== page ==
Baller Mind Frame

Top 50 NBA Players of the 21st Century – #10 Steve Nash

Well hello there! Welcome to my fifth annual Top 50 NBA Players Countdown! In case you are new here, or if you haven’t heard what will be different this time around, allow me to explain!

(That third exclamation point was not necessary)

Typically how this works is in the days leading up to the NBA season, I release a countdown of the Top 50 players currently playing in the National Basketball Association. This year I decided that it was time to remix this idea, expand the pool of players, broaden my horizons, and give myself an excuse to watch a bunch of old games on YouTube.

This time around I’ll be counting down the Top 50 NBA Players of the 2000’s (this means we’re looking at a seventeen season sample size that goes from the 1999-00 season all the way through the 2015-16 season). I’ve detailed the criteria I used to make this awfully long list. If you want to check it out, you can do so by clicking here.

The Resume
15 years, 11 quality, 8 All-Stars … 6 Top Ten MVP Finishes (’05-’08, ’10, ’12), 7-time All-NBA (’02-’03, ’05-’08, ’10), 2-time NBA MVP (’05-’06) … Leader: Assists Per Game (5x), Free Throw Percentage (2x) … 3-year Playoff Peak (’05-’07): 21-4-11, 50% FG, 40% 3PT, 91% FT (46 games) … Never made the NBA Finals

Overall Averages: 15.6 points, 3.2 rebounds, 9.4 assists, 33.3 minutes, 50% FG, 11.4 FGA, 43% 3PT, 3.4 3PA, 91% FT, 3.1 FTA, 1036 Games Played

6-Year Regular Season Peak: 17.0 points, 3.5 rebounds, 10.9 assists, 34.3 minutes, 51% FG, 12.2 FGA, 45% 3PT, 3.9 3PA, 91% FT, 3.1 FTA, 466 Games Played

Steve Nash ruined professional basketball.

This is not my own personal belief, and of course, any rational person would know that a statement like that is embarrassingly irrational, not only because it would be a nearly impossible task to say that any one individual ruined (or improved) the sport of basketball simply because there have been so many contributions to the sport throughout it’s history, but also because a statement like that is largely untrue.

With that said, I’m nearly positive that there is a fraction of the NBA fan base that likely feels this way. This is the same fraction of the NBA fan base that glorifies all of the ugly mid-’90s rock fights because “they actually played defense.” This is the stubborn fraction of the NBA fan base that I typically end up in arguments with on various social media websites. These are the kind of narrow-minded individuals that I don’t talk to all that much.

This is all besides the point that I’m trying to make. These “fans” that laud an era of basketball that exists alongside the Presidency of Bill Clinton and the relevancy of pop culture fads like Beanie Babies, Napster, ER, funny Adam Sandler movies, and going to Blockbuster to rent funny Adam Sandler movies would likely point the finger of blame at Steve Nash, because Nash, Mike D’Antoni, and the rest of the Seven Seconds or Less Phoenix Suns changed the landscape of the NBA.

That statement is not debatable. When Steve Nash signed with the Phoenix Suns 12 years ago, it represented a seismic shift in the way that basketball would be played and thought about over the course of the decade that followed. A league that had historically favored size over everything else was downsizing in favor of players who could do more than just be large. The plodding, grind-it-out, iso-heavy offenses that populated the league from the mid-1990’s through the mid-2000’s would eventually be shown the door as offenses that put a premium on floor spacing, passing, perimeter shooting and pace proved to be a much more effective means of putting the ball in the basket.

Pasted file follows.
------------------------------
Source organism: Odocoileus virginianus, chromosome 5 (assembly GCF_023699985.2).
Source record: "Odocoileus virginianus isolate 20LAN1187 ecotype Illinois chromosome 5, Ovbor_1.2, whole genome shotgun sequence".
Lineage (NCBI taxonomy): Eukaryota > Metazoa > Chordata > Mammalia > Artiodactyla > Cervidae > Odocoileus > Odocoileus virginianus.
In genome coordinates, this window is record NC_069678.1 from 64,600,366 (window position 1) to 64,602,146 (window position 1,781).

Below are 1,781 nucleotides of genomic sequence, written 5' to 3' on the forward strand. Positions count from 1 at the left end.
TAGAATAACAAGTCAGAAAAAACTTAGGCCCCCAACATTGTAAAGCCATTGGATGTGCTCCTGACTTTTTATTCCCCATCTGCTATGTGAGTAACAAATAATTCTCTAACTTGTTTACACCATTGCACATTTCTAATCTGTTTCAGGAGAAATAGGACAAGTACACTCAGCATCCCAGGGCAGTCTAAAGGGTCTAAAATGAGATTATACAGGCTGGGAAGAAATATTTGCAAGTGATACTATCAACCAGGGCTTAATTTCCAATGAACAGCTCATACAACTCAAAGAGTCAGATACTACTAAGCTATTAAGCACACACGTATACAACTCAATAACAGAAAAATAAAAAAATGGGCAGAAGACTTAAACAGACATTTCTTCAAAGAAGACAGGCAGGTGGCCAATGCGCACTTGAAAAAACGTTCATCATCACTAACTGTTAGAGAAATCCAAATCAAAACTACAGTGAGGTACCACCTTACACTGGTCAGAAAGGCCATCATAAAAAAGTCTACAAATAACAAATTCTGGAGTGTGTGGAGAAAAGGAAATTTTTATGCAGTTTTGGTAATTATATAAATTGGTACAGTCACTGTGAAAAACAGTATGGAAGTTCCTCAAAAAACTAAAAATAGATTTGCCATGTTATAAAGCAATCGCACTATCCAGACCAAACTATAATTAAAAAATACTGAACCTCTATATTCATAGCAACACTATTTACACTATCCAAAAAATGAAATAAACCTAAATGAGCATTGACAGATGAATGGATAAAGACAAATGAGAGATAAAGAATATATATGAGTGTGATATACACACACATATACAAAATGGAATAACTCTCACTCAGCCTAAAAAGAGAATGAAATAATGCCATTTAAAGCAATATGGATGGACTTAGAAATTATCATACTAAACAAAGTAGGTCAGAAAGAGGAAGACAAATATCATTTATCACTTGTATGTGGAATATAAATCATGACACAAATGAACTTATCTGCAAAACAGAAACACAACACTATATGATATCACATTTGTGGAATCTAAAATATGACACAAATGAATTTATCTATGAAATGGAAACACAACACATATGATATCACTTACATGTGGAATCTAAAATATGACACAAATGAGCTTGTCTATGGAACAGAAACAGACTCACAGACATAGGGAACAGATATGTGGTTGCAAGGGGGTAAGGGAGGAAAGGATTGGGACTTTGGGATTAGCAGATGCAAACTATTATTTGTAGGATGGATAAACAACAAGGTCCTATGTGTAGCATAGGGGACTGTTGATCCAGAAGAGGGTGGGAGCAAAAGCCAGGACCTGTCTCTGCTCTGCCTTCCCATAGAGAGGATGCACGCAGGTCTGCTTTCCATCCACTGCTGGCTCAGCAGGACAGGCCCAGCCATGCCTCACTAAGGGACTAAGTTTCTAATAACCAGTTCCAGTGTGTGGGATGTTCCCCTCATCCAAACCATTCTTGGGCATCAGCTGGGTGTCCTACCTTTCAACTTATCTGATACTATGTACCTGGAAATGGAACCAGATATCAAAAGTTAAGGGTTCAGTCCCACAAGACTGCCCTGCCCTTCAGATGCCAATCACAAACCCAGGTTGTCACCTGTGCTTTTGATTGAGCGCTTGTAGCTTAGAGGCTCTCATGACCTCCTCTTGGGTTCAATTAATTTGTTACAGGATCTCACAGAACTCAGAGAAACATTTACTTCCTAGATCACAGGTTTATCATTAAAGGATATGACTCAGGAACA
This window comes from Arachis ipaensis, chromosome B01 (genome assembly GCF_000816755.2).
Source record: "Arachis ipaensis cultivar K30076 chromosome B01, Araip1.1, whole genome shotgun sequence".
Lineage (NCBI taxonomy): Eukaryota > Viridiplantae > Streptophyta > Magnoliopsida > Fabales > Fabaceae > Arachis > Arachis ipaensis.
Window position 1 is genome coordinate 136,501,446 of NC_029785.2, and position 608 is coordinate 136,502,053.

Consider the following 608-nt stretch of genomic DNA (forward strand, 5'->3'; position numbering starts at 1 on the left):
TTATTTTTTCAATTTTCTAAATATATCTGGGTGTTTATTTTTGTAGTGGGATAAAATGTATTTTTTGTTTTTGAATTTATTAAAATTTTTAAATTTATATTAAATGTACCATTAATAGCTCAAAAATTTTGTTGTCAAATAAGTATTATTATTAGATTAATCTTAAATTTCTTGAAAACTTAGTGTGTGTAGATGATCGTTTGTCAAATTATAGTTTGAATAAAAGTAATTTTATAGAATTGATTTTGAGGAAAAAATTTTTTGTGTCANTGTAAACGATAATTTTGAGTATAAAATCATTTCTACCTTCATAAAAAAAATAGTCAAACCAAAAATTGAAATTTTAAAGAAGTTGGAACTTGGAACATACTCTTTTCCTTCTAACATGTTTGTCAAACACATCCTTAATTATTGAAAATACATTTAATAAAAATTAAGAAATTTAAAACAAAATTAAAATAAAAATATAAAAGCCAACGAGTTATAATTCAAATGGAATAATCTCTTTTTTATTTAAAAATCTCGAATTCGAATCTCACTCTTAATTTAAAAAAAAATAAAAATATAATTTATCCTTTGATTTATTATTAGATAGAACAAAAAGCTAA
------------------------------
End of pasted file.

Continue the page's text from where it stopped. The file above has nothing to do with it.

Now sure, this Pace and Space movement was bound to occur sooner or later. It was just the next logical step in the evolution of basketball. If all of the pieces didn’t come together in Phoenix then they more than likely would have come together somewhere else sometime within the next half-decade that followed, and they would be credited as the innovators of modern NBA offense, much like the Suns are. But here’s what I know for sure: no other team could have had the success that the Suns did … unless they lucked out and signed Steve Nash after the Dallas Mavericks let him walk in the Summer of 2004.

I’m sure it goes without saying, but I went back and watched A LOT of NBA games from 2000 through 2016 over the last year or so. I probably watched more of the Seven Seconds or Less Phoenix Suns than I did any other team. I didn’t consciously do this; it wasn’t a decision I made beforehand … it just happened. If you’re too young to remember them, or if you just need a fix of beautiful basketball, go ahead and fire up a YouTube search for any Suns game from 2004 through 2007. You’ll get drawn in. You’ll want to start watching them more and more.

I mention this because I came to realize and appreciate that this machine ran so smoothly because Steve Nash was undoubtedly the perfect point guard for it. That’s not to say Nash was a “perfect” player or that there weren’t warts to his game. He couldn’t defend anyone; the Suns routinely had to hide him on their opponents worst perimeter player on the floor, and more often than not that player would become the focal point of the offense once Nash got the assignment. On his best day he was nothing more than an underwhelmingly average defender, not even in the same category as a guy like Stephen Curry, let alone a defensive menace like Chris Paul.